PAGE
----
Document Detail


Costs of achieving high patient compliance after recall from screening mammography.
MedLine Citation:
PMID:  17377019     Owner:  NLM     Status:  MEDLINE    
Abstract/OtherAbstract:
OBJECTIVE: The purpose of our study was to document the hidden costs in achieving high recall patient compliance from an off-site screening mammography program. MATERIALS AND METHODS: This study was approved by our institutional review board. At our institution, no patient was placed in final BI-RADS assessment category 3, 4, or 5 without a diagnostic study. Each incomplete study, in addition to the formal report, was flagged on the day sheet, letters were sent to the referring physician and patient, and an incomplete computer code was added. Working from the day sheets, a clerk contacted the patient by telephone within 2 working days to schedule the diagnostic study. Diagnostic slots were purposely left open to accommodate these cases. An ongoing computer tickler file of incomplete codes provided a further check. A time study of clerical performance with recalled patients was measured prospectively for 100 consecutive cases. RESULTS: For the years 2002-2004, 4,025 (13%) of 30,286 screening patients were recalled for diagnostic mammography. After an average of 2.2 telephone calls per patient, (3.64 minutes of clerical time), 3,977 of 4,005 patients returned for a diagnostic study. Forty-eight of 4,025 initially noncompliant patients received an average of six telephone calls (4.7 minutes) and a registered letter. One of the 28 initially noncompliant patients went on to biopsy that revealed a breast cancer. Patient compliance was 4,005 (99.5%) of 4,025. The additional cost for this program was $4,724 divided by 30,286 screening patients, or 16 cents per screening patient. CONCLUSION: The radiology department assumed responsibility for contacting patients who needed recall for additional diagnostic imaging. Using strict documentation of the incomplete breast imaging evaluations, computer checks, clerical support, and prompt scheduling, we achieved 99.5% compliance. The additional cost was small, 16 cents per screening patient.
Authors:
Caroline E Blane; Renee W Pinsky; Annette I Joe; April E Pichan; Mirela R Blajan; Mark A Helvie
Related Documents :
17167379 - Patient consent and implantable cardioverter defibrillators: some palliative care impli...
3975669 - Patient reactions to doctors' computer use in general practice consultations.
2531969 - Combination of facial rejuvenation and lipoplasty of the torso.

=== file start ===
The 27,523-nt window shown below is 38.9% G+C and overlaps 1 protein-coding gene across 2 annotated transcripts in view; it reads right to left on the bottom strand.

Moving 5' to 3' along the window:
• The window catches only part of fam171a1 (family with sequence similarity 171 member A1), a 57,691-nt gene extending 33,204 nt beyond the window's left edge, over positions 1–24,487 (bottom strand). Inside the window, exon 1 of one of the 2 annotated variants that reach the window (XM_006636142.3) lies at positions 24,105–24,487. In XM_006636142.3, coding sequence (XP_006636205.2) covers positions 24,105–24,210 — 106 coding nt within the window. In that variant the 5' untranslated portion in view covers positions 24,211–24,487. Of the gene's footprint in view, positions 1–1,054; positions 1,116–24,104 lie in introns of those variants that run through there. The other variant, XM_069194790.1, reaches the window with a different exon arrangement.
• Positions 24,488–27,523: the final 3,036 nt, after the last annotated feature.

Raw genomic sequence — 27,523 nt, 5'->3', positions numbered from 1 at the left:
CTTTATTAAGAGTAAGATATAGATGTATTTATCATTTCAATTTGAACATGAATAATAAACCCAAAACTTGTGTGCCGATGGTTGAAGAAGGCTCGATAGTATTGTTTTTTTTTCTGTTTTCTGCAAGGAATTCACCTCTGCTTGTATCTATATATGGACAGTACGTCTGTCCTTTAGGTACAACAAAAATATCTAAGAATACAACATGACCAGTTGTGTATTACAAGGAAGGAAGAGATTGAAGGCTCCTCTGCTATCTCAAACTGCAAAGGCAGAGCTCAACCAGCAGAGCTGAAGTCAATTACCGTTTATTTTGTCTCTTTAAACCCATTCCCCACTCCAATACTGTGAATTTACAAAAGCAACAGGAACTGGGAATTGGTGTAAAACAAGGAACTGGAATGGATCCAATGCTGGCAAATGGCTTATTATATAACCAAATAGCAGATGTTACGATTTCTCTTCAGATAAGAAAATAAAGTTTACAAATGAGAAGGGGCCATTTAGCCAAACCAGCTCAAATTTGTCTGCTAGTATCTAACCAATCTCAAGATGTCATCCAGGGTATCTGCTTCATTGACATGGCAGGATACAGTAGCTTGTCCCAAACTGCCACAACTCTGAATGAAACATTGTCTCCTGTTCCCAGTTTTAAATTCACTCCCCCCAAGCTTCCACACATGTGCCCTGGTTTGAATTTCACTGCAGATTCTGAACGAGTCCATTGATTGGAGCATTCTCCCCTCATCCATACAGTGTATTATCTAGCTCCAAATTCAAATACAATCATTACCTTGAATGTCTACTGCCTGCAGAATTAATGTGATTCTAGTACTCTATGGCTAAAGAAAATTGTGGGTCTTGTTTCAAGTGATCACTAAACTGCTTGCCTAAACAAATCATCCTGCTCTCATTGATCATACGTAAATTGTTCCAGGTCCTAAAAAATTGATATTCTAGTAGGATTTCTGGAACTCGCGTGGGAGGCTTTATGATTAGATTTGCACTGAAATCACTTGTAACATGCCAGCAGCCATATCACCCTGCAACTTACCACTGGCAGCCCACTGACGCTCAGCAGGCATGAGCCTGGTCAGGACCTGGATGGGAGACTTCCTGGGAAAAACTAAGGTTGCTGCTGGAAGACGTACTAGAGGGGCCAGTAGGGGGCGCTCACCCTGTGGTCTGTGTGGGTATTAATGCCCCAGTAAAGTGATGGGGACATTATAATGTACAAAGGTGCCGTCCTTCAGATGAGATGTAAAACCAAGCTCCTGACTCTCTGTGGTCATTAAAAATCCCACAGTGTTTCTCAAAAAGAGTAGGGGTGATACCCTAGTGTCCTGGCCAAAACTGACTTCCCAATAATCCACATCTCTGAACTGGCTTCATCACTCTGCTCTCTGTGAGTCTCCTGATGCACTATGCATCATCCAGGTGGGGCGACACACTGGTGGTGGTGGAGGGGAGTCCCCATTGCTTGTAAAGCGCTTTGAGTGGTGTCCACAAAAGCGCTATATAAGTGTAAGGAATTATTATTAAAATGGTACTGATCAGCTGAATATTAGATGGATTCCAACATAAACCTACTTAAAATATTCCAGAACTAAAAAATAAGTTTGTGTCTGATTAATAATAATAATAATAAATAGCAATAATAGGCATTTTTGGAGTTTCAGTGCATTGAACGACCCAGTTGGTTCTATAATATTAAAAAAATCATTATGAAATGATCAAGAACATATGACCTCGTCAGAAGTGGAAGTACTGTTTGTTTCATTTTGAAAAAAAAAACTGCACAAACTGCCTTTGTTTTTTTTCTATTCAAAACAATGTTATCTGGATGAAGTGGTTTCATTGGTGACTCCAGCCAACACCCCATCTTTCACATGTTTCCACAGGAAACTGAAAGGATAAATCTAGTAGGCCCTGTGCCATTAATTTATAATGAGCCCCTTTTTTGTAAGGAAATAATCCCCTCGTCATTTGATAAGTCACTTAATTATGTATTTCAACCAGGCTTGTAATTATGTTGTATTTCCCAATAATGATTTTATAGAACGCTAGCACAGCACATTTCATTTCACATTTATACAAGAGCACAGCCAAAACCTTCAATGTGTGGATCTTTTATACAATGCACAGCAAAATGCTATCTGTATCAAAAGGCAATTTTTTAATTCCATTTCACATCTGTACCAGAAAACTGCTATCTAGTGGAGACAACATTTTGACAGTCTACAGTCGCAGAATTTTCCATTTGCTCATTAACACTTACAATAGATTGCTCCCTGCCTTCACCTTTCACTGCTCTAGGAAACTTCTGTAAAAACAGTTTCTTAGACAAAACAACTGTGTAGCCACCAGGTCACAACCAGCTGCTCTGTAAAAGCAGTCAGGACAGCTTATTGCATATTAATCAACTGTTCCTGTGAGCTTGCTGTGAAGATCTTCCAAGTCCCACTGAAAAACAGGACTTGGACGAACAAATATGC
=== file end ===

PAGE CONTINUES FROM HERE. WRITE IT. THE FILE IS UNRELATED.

10137419 - A systems approach to gathering and analyzing patient and family complaints and suggest...
357939 - Patient data acquisition.
12663959 - Provision of information to patients in an nhs ivf unit.
9152919 - Migration of central venous catheters: implications for initial catheter tip positioning.
1407989 - Clinical response to levamisole in thirty-nine patients with erythema multiforme. an op...
23856859 - Current epidemiological profile of chagasic megaesophagus in central brazil.
Publication Detail:
Type:  Journal Article    
Journal Detail:
Title:  AJR. American journal of roentgenology     Volume:  188     ISSN:  1546-3141     ISO Abbreviation:  AJR Am J Roentgenol     Publication Date:  2007 Apr 
Date Detail:
Created Date:  2007-03-22     Completed Date:  2007-04-04     Revised Date:  2008-02-15    
Medline Journal Info:
Nlm Unique ID:  7708173     Medline TA:  AJR Am J Roentgenol     Country:  United States    
Other Details:
Languages:  eng     Pagination:  894-6     Citation Subset:  AIM; IM    
Affiliation:
Department of Radiology, University of Michigan, 1500 E Medical Center Dr., Ann Arbor, MI 48109, USA. cblane@umich.edu
Export Citation:
APA/MLA Format     Download EndNote     Download BibTex
MeSH Terms
Descriptor/Qualifier:
Costs and Cost Analysis
Female
Humans
Mammography / economics*
Mass Screening / economics*
Patient Compliance / statistics & numerical data*

From MEDLINE®/PubMed®, a database of the U.S. National Library of Medicine


Previous Document:  Medical illustration techniques for PowerPoint: part 2, Practical applications.
Next Document:  Choosing a specialty in medicine: female medical students and radiology.